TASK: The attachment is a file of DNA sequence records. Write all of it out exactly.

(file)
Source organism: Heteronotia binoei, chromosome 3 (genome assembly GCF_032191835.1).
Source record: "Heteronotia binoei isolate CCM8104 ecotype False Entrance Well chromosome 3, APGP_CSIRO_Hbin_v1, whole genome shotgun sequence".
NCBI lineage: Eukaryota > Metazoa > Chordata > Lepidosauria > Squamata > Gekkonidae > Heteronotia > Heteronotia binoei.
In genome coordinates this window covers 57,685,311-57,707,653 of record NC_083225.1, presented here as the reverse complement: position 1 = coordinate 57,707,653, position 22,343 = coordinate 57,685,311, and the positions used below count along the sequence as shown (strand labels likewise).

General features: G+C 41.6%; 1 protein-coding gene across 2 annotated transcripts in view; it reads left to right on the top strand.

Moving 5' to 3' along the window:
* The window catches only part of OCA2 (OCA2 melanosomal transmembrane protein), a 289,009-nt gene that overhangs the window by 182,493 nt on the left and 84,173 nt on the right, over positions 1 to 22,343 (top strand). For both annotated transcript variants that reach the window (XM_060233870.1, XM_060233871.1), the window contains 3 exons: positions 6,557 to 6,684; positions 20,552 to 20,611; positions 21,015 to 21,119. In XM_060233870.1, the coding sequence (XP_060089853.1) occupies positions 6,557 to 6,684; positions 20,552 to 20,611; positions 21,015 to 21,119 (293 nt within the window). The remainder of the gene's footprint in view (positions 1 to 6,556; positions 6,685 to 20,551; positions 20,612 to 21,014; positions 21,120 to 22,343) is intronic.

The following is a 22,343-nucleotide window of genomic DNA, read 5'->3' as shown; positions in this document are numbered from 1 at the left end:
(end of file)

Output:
Source organism: Heteronotia binoei, chromosome 3 (genome assembly GCF_032191835.1).
Source record: "Heteronotia binoei isolate CCM8104 ecotype False Entrance Well chromosome 3, APGP_CSIRO_Hbin_v1, whole genome shotgun sequence".
NCBI lineage: Eukaryota > Metazoa > Chordata > Lepidosauria > Squamata > Gekkonidae > Heteronotia > Heteronotia binoei.
In genome coordinates this window covers 57,685,311-57,707,653 of record NC_083225.1, presented here as the reverse complement: position 1 = coordinate 57,707,653, position 22,343 = coordinate 57,685,311, and the positions used below count along the sequence as shown (strand labels likewise).

General features: G+C 41.6%; 1 protein-coding gene across 2 annotated transcripts in view; it reads left to right on the top strand.

Moving 5' to 3' along the window:
* The window catches only part of OCA2 (OCA2 melanosomal transmembrane protein), a 289,009-nt gene that overhangs the window by 182,493 nt on the left and 84,173 nt on the right, over positions 1 to 22,343 (top strand). For both annotated transcript variants that reach the window (XM_060233870.1, XM_060233871.1), the window contains 3 exons: positions 6,557 to 6,684; positions 20,552 to 20,611; positions 21,015 to 21,119. In XM_060233870.1, the coding sequence (XP_060089853.1) occupies positions 6,557 to 6,684; positions 20,552 to 20,611; positions 21,015 to 21,119 (293 nt within the window). The remainder of the gene's footprint in view (positions 1 to 6,556; positions 6,685 to 20,551; positions 20,612 to 21,014; positions 21,120 to 22,343) is intronic.

The following is a 22,343-nucleotide window of genomic DNA, read 5'->3' as shown; positions in this document are numbered from 1 at the left end: